Latest U.S. Air Force Trainer Honors Tuskegee Airmen

Boeing’s T-X emerges as the red-tailed T-7A Red Hawk.

The red-tailed paint scheme of the T-7A Red Hawk was chosen to imitate airplanes flown by the Tuskegee Airmen.Boeing

U.S. Air Force top gun candidates will soon have a new toy to play with, an airplane that was previously simply named T-X. Boeing won the contract about a year ago and the U.S. Air Force recently announced the official name and livery of the striking new trainer. The T-7A Red Hawk will be delivered with a sleek gray camouflage scheme topped off with a bright red twin-tail.

If the red-tailed scheme gives you some sort of déjà vu, it should. Red tails were famously flown by the all African American pilot group in World War II–the Tuskegee Airmen. To honor these exceptional aviators, the U.S. Air Force chose the red tail livery for the T-7A Red Hawk. “The name is also a tribute to the Curtiss P-40 Warhawk, an American fighter aircraft that first flew in 1938 and was flown by the 99th Fighter Squadron, the U.S. Army Air Forces’ first African American fighter squadron,” said acting secretary of the Air Force, Matthew Donovan.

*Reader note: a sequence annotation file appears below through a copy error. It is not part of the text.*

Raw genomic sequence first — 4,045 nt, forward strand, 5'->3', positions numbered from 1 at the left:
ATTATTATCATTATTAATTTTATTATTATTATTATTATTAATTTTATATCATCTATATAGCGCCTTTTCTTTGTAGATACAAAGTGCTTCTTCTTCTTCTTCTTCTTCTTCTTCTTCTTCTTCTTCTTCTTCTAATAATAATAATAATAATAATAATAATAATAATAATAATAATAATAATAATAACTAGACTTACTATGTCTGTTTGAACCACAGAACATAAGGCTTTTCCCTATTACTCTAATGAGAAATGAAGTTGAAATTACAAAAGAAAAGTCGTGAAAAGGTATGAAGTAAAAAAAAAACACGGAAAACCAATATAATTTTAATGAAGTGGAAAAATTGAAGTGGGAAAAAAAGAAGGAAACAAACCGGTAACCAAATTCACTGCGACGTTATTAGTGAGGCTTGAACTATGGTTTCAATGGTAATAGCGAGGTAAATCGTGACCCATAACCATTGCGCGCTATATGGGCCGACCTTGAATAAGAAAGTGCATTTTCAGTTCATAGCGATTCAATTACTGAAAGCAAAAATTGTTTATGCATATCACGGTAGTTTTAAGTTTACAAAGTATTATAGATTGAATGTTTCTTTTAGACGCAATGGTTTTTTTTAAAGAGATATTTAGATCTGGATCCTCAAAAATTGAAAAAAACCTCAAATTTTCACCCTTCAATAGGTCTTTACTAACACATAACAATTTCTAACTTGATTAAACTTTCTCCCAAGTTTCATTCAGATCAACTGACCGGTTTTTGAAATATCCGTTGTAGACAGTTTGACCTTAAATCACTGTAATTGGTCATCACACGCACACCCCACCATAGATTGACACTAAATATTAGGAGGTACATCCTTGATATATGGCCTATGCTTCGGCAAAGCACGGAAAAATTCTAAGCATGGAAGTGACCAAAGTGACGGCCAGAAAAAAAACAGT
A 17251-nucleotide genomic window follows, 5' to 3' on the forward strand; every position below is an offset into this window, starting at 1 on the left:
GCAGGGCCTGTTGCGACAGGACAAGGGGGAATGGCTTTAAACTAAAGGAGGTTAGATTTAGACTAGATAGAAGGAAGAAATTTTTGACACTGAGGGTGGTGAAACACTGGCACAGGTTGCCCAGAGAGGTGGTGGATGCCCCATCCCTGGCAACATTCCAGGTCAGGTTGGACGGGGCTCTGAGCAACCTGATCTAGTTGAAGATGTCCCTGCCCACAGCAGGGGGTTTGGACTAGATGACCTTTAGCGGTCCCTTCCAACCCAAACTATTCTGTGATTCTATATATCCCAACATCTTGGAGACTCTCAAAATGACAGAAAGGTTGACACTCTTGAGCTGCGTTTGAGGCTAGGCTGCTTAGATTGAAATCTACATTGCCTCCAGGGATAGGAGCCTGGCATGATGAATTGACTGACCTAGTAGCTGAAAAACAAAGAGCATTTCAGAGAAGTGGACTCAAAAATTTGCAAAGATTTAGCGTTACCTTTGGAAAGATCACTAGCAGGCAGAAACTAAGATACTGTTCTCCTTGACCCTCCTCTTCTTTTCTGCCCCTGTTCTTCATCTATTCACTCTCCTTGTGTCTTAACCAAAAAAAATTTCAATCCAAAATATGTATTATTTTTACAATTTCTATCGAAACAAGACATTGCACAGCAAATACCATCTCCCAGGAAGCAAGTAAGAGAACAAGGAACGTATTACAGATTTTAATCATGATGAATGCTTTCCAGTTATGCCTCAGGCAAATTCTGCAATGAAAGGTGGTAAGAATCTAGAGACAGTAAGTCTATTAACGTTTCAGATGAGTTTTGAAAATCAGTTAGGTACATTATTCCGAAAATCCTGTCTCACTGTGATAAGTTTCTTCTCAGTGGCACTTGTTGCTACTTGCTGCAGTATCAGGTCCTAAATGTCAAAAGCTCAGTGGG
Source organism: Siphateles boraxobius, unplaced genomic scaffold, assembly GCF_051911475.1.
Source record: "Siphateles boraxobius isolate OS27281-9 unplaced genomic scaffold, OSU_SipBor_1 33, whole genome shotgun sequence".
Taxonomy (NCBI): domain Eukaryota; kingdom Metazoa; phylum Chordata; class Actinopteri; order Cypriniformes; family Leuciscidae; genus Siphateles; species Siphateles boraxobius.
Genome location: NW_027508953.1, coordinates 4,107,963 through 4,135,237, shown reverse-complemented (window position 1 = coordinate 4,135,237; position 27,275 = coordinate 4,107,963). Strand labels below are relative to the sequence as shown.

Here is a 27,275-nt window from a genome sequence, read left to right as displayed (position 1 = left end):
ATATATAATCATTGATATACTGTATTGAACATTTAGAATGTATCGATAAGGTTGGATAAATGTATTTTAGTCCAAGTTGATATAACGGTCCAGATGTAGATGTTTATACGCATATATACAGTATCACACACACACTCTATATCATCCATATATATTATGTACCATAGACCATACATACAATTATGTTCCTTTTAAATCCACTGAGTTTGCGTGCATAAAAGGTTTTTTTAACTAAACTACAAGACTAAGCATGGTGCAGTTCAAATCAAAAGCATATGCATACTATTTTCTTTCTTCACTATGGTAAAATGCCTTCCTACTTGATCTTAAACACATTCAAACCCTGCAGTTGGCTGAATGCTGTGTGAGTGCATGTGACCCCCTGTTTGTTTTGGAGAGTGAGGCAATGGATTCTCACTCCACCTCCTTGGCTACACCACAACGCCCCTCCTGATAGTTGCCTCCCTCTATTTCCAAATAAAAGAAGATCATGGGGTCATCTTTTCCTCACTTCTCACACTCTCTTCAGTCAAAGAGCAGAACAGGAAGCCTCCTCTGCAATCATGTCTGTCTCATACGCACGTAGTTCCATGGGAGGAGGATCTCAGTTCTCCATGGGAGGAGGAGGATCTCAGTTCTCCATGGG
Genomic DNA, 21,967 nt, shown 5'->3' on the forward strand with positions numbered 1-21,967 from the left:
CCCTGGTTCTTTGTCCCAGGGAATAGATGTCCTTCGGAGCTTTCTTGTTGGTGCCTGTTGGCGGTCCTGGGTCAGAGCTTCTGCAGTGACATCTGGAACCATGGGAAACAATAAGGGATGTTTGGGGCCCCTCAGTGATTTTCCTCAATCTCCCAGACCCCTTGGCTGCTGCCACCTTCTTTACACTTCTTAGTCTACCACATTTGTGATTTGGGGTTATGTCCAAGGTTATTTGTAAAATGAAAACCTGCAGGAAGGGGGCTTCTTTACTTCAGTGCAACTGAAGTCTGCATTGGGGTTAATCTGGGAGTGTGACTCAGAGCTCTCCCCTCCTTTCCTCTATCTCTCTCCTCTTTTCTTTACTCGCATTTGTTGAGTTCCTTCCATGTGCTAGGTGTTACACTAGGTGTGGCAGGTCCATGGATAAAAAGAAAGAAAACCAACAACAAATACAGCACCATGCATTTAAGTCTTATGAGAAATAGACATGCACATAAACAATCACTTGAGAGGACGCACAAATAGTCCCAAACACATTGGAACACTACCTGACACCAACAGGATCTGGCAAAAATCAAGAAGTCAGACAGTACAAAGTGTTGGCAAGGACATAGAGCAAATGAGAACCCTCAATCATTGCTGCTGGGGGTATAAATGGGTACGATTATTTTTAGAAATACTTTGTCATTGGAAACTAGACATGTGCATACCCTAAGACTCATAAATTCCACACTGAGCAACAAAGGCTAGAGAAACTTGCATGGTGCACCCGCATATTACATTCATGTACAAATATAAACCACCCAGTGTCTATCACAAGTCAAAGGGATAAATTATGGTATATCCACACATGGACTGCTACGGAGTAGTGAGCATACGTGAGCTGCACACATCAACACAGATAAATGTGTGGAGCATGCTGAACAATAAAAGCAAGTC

The T-7A will replace the Air Force’s fleet of T-38C Talons, which is now more than half a century old, to help pilots transition to the F-35 Joint Strike Fighter. “The distance between the T-38 and an F-35 is night and day,” said Air Force Chief of Staff, General David L. Goldfein. “But with the T-7A the distance is much, much smaller, and that’s important because it means the pilots trained on it will be that much better, that much faster at a time when we must be able to train to the speed of the threat.”

The T-7A was designed, developed and flight tested by Boeing and SAAB. The airplane was specifically designed for high-G, high angle-of-attack, and night operations, as well as ease of maintenance. While built around a single GE F404 turbofan engine, the airplane generates about three times as much thrust as the twin-engine T-38C.

Boeing’s $9.2 billion contract with the U.S. Air Force includes 351 T-7A airplanes, 46 simulators and associated ground equipment. The first T-7A delivery is expected to go to the Joint Base San Antonio-Randolph in 2023.